Economic conditions in January and February continued a five-month streak of “relatively severe” drops for the University of San Diego Index of Leading Economic Indicators, released today.

The biggest negatives were consumer confidence and a drop in help-wanted advertising. Local consumer confidence fell to its lowest level since 1996, and has fallen nearly 40 percent compared to the level a year ago. Building permits, stock prices for local companies, and the national economic outlook were also down. The only bright spot was a drop in claims for unemployment insurance.

The index has now fallen for 22 of the last 23 months, and though there’s not been the kind of dramatic job loss that hit in the early 1990s, job growth now has “come to a virtual standstill,” wrote USD’s Alan Gin in today’s report.

“The continued sharp declines in the Leading Indicators indicate no turnaround in sight at the current time,” he continued.

Taking a longer-term look at the economy, Sandag officials today announced a new economic report that found the local standard of living has not kept up with state and national economic growth.

Marney Cox, Sandag’s chief economist, pointed to the disproportionate growth of jobs on the low end of the region’s wage spectrum compared to growth in the middle and high ends. And the gap is widening — while wages associated with the high-paying jobs grew the most between 1990 and 2004, wages generated by the lowest tier grew the least in that time.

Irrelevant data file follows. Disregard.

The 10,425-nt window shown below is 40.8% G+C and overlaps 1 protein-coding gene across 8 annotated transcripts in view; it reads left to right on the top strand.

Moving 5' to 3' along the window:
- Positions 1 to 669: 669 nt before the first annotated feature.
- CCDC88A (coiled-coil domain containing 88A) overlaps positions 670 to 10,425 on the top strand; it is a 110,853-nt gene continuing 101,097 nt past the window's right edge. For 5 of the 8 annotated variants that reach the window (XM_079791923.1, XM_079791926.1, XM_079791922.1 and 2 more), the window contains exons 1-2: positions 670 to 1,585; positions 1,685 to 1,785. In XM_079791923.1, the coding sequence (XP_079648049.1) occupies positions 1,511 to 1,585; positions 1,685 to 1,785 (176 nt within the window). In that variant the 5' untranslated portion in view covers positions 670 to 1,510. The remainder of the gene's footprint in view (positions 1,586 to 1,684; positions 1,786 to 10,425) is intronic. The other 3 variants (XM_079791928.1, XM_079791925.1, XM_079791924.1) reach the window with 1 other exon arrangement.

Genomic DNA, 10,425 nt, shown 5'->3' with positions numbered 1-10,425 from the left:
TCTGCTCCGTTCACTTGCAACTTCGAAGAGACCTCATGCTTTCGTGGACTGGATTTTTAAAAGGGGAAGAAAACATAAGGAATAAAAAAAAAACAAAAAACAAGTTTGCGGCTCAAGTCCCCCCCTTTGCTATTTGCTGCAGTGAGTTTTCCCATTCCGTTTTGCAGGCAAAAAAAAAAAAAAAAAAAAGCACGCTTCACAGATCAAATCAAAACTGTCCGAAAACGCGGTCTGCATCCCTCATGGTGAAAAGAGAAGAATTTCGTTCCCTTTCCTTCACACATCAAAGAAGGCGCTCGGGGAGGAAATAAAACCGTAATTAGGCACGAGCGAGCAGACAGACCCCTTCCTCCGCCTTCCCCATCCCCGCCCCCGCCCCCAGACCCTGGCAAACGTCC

We took a look at that discrepancy in this story earlier this month.

In that story, and in a briefing on the report today, Cox pointed out that the region has spent millions of dollars on developing effective infrastructure for the service and visitor industries — creating jobs at places like the convention center, SeaWorld and Legoland. But those industries add, on the whole, low-paying jobs to the economy.

Cox emphasized the need to invest in infrastructure to lure industries with high-paying jobs, like communications, biotech and financial services, to headquarter and grow their companies here. One such consideration is called the “fiscalization of land use” — the examination of the way a government allows land to be used in light of its ability to effect a long-term economic benefit for the region.

This underscores the debate my new colleague Joaquin Sapien wrote about today:

City planners say that the biotechnology and high technology community was instrumental in ensuring that the general plan, passed by the City Council on March 10, included provisions that fend off residential developers from desirable plots of industrial land.

Cox said the problems identified in this report — called the Regional Economic Prosperity Strategy — aren’t exactly new. And some of the strategies identified for governments appeared in the other two renditions of the strategies released in 1992 and 1998.

So why the emphasis today?

“We have everybody’s attention about the economy these days,” he said this afternoon. “It takes huge problems to get people’s attention. And now that we’ve got everybody’s attention, it’s time to make progress.”


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